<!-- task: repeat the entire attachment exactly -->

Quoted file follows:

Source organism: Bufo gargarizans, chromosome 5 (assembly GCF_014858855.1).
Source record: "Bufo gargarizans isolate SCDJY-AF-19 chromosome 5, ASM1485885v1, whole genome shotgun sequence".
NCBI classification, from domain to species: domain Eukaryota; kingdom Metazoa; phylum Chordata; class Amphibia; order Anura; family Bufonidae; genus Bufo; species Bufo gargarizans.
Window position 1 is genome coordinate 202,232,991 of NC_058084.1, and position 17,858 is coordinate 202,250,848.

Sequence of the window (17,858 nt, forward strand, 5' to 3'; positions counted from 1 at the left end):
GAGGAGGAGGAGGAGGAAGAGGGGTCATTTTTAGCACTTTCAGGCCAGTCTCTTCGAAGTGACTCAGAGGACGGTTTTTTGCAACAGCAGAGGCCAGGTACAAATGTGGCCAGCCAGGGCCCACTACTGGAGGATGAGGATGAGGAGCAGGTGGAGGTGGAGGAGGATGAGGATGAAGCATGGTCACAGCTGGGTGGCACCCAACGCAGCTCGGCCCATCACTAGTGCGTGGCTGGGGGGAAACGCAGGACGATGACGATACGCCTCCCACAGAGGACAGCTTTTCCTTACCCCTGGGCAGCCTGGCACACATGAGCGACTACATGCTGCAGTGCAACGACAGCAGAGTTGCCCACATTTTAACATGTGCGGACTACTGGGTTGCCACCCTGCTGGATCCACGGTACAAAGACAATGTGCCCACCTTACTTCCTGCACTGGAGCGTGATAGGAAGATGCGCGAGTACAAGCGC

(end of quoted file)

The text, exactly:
Source organism: Bufo gargarizans, chromosome 5 (assembly GCF_014858855.1).
Source record: "Bufo gargarizans isolate SCDJY-AF-19 chromosome 5, ASM1485885v1, whole genome shotgun sequence".
NCBI classification, from domain to species: domain Eukaryota; kingdom Metazoa; phylum Chordata; class Amphibia; order Anura; family Bufonidae; genus Bufo; species Bufo gargarizans.
Window position 1 is genome coordinate 202,232,991 of NC_058084.1, and position 17,858 is coordinate 202,250,848.

Sequence of the window (17,858 nt, forward strand, 5' to 3'; positions counted from 1 at the left end):
GAGGAGGAGGAGGAGGAAGAGGGGTCATTTTTAGCACTTTCAGGCCAGTCTCTTCGAAGTGACTCAGAGGACGGTTTTTTGCAACAGCAGAGGCCAGGTACAAATGTGGCCAGCCAGGGCCCACTACTGGAGGATGAGGATGAGGAGCAGGTGGAGGTGGAGGAGGATGAGGATGAAGCATGGTCACAGCTGGGTGGCACCCAACGCAGCTCGGCCCATCACTAGTGCGTGGCTGGGGGGAAACGCAGGACGATGACGATACGCCTCCCACAGAGGACAGCTTTTCCTTACCCCTGGGCAGCCTGGCACACATGAGCGACTACATGCTGCAGTGCAACGACAGCAGAGTTGCCCACATTTTAACATGTGCGGACTACTGGGTTGCCACCCTGCTGGATCCACGGTACAAAGACAATGTGCCCACCTTACTTCCTGCACTGGAGCGTGATAGGAAGATGCGCGAGTACAAGCGC